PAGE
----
For meetings that matter, who should attend our meeting? Why we often forget to ask the most important stakeholders.
We’ve held our meeting. We’ve made our decision. We are just getting into the execution of that decision when we are suddenly confronted with an objection we did not anticipate.
Has this ever happened to you? Have you ever participated in a meeting where a decision was made, after which there was some unexpected pushback? Have you ever seen a meeting make a decision in the absence of some critical information or viewpoint?
This occurrence is far more common than it need be and often leads to considerable angst, delay and expense.
So why does it occur?
Our mistake is that the participants to that critical meeting were those that were available. And these are often insiders whose perspectives are commonly similar. In other words, the array of participants contains insufficient diversity.
So who are the stakeholders we should consider inviting to any meetings where smooth implementation of the decision is vital? Here is a generic list. Feel free to modify or adjust, depending upon your circumstances.
- Those in authority. Whatever the project is, it is likely that there is at least one party with the authority to approve or disapprove of its continuation. Those in authority are likely to include funders and legislators.
- Professionals. Those with expertise in whatever field we are considering.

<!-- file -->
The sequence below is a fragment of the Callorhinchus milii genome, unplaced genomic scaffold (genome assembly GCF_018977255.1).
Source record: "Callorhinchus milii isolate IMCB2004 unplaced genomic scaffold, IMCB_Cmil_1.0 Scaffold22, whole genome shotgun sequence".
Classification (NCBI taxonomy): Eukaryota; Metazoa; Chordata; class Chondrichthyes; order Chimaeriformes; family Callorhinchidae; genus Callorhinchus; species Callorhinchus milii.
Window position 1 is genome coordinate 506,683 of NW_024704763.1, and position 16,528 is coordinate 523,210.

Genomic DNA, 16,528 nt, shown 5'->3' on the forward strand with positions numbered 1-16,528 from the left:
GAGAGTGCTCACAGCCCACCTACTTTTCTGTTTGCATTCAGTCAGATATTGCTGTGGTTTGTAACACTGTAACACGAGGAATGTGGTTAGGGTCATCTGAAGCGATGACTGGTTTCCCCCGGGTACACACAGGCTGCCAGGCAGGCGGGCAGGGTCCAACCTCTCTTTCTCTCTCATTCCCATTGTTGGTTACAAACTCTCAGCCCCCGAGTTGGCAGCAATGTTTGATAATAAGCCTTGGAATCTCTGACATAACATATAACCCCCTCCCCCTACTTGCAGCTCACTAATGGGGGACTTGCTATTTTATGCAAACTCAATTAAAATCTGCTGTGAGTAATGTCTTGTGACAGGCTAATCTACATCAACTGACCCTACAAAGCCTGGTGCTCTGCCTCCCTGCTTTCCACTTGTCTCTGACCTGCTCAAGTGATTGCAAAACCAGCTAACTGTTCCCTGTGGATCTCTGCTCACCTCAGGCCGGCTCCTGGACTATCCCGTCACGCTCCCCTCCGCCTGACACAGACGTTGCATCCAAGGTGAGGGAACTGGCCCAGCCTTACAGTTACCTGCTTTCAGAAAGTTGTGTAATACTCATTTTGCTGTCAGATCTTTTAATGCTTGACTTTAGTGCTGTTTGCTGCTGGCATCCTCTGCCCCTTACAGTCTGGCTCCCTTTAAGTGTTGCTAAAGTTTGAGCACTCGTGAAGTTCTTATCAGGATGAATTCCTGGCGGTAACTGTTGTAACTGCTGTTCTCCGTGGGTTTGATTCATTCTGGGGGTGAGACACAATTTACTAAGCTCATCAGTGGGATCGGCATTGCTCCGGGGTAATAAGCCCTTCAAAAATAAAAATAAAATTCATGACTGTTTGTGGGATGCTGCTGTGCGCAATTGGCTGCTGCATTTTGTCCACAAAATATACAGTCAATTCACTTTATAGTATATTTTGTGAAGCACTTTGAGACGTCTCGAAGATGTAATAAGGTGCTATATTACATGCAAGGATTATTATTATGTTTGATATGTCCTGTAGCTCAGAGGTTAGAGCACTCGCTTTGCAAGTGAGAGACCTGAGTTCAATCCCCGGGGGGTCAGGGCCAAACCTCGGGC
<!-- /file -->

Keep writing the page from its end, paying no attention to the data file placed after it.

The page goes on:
- Implementers and resource providers. More practical and applied than professionals, these stakeholders are likely to be field staff and technicians.
- Those with local knowledge. These stakeholders do not necessarily regard themselves as experts. They are commonly local to the site of our project and understand cultural, geographic and climatic conditions.
- Beneficiaries and/or victims. These stakeholders will be materially or emotionally impacted upon by whatever is being considered.
- Critical friend. Someone who is an outsider, yet who is respected by us and who loves us enough to protect us from our own folly. They are sometimes called ‘devil’s advocate’.
- Our elders and forebears. Those stakeholders whose past stewardship has brought us to this point.
- Our grandchildren’s grandchildren. This stakeholder voice is necessary to ask whether today’s decision, and its consequences, will be detrimental or beneficial to future generations.
This diversity of voices will reduce the likelihood of our missing critical perspectives.
Now it is obvious that it will be sometimes difficult to have all of these voices present in our meeting and contributing to our decisions. This deficit can be overcome, in part, by inviting those who can attend to act as proxy for those who can’t.
One way of facilitating this is through the provision of ‘desk tents’ labelled with the name of the stakeholder groups. Before our meeting, as well as during, participants are advised which stakeholder they are proxy for.
As a result, each meeting participant is invited to bring two perspectives; their own and that of their proxy. This often requires that participants do some homework so that they are adequately informed prior to the meeting. Or it may mean that we discover a gap in our knowledge regarding a particular stakeholder’s perspective. So we may need to suspend the meeting while we find out.
© Ian Plowman